And, to be completely truthful, the first thing I thought when I was offered it was "How long until I am finished" instead of something like "How far could I take this?" I was already counting down the days until I would get to quit being an employee there.

Yet, I can't stop thinking that I should just "Suck it Up." and tough it out for six months, at which, by the end, I'll either be let go or be transitioned to a permanent team member. And maybe that sounds good, but once if I reach that, there's no higher position other than to join the asshole management team, and it feels like a dead end.

I want to turn this job down, but I'm worried my reasons aren't good enough. From what I've said, does it sound like a fair decision to make?

  • How high up the hierarchy is the manager? Would it be easy to have a chat with someone higher up about your concerns? Aug 27, 2022 at 4:42
  • @GregoryCurrie The only people higher up are the owners, and they are retirees who travel a lot and know the manager more personally (Family friend I think?)
    – Tayster
    Aug 27, 2022 at 6:24
  • 3
    Working there might look good on a resume, but how would flunking university as a result of the time pressure look? This guy clearly doesn't care about your wellbeing or long term success, he just wants an empty chair filled (until you join the long list of casualties). Aug 27, 2022 at 7:57
  • 1
    I am a Chinese and understand what you are coming from. Volunteering part time job is good enough on your resume. Everyone would understand you want to focus on your college degree when you graduate and look for a full time job. If you can tolerate that manager, stay there and get more experience. If you can't, then quit it anytime. The college degree is more important than this job at this stage. Trust me, I have been there and done that.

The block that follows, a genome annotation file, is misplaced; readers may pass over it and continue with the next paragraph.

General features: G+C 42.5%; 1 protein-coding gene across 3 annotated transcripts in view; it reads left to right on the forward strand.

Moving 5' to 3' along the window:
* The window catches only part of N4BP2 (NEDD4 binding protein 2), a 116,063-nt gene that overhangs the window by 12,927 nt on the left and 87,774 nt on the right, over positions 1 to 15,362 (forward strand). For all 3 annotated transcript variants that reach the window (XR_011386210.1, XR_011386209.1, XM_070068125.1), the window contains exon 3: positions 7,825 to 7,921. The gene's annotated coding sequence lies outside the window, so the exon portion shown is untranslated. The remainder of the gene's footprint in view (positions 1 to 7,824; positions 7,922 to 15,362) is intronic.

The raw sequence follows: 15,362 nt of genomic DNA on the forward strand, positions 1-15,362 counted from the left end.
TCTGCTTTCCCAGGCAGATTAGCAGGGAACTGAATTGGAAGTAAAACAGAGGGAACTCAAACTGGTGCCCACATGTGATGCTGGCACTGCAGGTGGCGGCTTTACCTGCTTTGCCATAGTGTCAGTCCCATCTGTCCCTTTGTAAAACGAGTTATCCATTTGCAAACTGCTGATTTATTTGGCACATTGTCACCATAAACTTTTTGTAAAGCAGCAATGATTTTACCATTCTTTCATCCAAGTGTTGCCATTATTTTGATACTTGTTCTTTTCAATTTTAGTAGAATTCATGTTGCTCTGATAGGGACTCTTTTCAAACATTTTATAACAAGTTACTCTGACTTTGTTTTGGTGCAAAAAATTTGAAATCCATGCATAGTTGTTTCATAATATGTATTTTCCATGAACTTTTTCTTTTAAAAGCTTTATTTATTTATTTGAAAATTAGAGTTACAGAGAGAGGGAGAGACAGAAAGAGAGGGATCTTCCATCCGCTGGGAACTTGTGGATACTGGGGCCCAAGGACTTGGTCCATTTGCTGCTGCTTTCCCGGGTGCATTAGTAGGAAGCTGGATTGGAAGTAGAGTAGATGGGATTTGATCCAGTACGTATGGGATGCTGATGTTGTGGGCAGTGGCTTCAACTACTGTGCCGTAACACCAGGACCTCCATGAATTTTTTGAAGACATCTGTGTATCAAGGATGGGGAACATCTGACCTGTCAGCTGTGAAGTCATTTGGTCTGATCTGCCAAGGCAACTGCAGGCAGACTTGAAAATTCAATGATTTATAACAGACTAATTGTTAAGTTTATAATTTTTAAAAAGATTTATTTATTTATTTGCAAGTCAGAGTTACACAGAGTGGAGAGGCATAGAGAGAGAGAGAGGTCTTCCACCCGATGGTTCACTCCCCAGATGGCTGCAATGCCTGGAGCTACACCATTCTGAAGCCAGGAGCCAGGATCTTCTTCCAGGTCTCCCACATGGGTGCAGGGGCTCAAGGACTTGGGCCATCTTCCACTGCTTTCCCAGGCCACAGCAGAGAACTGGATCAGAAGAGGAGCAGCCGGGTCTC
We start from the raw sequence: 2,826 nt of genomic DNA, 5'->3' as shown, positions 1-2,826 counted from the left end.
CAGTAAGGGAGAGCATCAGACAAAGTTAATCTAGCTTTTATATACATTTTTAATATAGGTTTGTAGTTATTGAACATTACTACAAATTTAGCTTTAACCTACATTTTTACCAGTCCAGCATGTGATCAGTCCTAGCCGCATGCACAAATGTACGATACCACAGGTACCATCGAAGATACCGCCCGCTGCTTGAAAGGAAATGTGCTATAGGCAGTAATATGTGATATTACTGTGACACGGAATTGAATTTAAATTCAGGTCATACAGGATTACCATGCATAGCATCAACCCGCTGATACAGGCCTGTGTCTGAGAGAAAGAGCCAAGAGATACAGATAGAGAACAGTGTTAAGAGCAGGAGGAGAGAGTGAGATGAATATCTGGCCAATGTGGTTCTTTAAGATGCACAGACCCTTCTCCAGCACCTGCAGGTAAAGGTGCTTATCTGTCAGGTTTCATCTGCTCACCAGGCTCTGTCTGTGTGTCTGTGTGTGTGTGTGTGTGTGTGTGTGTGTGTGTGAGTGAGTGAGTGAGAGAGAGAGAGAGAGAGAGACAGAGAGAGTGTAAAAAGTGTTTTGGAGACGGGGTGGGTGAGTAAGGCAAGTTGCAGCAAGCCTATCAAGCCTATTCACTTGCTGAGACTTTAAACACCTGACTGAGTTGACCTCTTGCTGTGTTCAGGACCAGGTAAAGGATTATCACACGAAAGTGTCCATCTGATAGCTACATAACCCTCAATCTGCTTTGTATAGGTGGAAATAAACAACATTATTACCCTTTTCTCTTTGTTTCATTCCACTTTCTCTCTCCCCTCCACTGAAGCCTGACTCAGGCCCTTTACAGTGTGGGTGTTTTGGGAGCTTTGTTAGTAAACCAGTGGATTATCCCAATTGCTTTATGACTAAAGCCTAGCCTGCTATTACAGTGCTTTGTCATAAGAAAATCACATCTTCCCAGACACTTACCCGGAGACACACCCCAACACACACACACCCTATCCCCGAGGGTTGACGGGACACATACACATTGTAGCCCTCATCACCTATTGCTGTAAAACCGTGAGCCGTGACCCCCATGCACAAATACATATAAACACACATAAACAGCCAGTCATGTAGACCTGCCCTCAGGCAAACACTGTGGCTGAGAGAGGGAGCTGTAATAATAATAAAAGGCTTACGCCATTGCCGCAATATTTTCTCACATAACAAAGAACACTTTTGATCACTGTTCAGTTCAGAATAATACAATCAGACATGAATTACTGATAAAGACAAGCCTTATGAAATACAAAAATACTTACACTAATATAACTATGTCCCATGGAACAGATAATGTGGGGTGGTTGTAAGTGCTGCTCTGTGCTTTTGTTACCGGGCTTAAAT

– Nobody
    Aug 29, 2022 at 8:58

3 Answers 3


Is it wise to turn down this job offer?


  1. You are a full time student. Your first priority should be to get through university quickly and efficiently. Taking on a high pressure 5 days/week side gig will seriously jeopardize your academic progress and your mental health. It may also jeopardize your investment (university can be expensive).
  2. No one cares what side gigs you do during your freshman year.
  3. You are heavily overestimating the relevance of university name, grades, and extra-curricular activities for your resume.

When I interview freshman I take a quick peek at the academic credentials but that's about it. Side gigs can be a benefit, but only if they are directly related to the field or general area of the job. I have had people from non-name schools that were awesome, I had engineers from MIT that were terrible.

Once you are 3 years into your first job, the relevance of your academic background is mostly nonexistent other then your actual degrees, which is one or two lines (max) in your resume. That's not the way the universities tell the story, but that's what the real world looks like.


Taking the job will be a terrible idea. The manager will use and abuse you like he has done to all of his other paid employees, and you will regret signing on. Keep doing what you're doing. The wise thing is to realize you're proving yourself as a valuable worker, and pat yourself on the back because more opportunities will follow in the future. Be patient and choose the right one.


Quite simple: The manager is absolutely useless. You know he is. Half the team has left, the other half is complaining. If you needed a job, you know already that this is not the one you should be taking. There are many better ones.

Should you take a job? Maybe if you absolutely need the money, maybe if it is employment by the university in your subject, maybe if it is a small job at a company that wil hire you later. But probably not.